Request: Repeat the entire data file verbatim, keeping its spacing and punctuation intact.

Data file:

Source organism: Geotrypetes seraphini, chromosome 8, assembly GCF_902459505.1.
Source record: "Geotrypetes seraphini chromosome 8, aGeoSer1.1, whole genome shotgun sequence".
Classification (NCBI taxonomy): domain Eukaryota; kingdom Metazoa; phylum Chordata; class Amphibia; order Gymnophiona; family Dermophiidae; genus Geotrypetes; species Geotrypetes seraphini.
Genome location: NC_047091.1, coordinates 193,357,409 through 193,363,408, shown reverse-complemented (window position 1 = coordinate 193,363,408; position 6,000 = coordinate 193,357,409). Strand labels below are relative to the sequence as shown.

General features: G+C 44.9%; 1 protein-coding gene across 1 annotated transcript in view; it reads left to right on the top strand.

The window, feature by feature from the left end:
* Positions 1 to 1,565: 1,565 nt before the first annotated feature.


Source organism: Geotrypetes seraphini, chromosome 8, assembly GCF_902459505.1.
Source record: "Geotrypetes seraphini chromosome 8, aGeoSer1.1, whole genome shotgun sequence".
Classification (NCBI taxonomy): domain Eukaryota; kingdom Metazoa; phylum Chordata; class Amphibia; order Gymnophiona; family Dermophiidae; genus Geotrypetes; species Geotrypetes seraphini.
Genome location: NC_047091.1, coordinates 193,357,409 through 193,363,408, shown reverse-complemented (window position 1 = coordinate 193,363,408; position 6,000 = coordinate 193,357,409). Strand labels below are relative to the sequence as shown.

General features: G+C 44.9%; 1 protein-coding gene across 1 annotated transcript in view; it reads left to right on the top strand.

The window, feature by feature from the left end:
* Positions 1 to 1,565: 1,565 nt before the first annotated feature.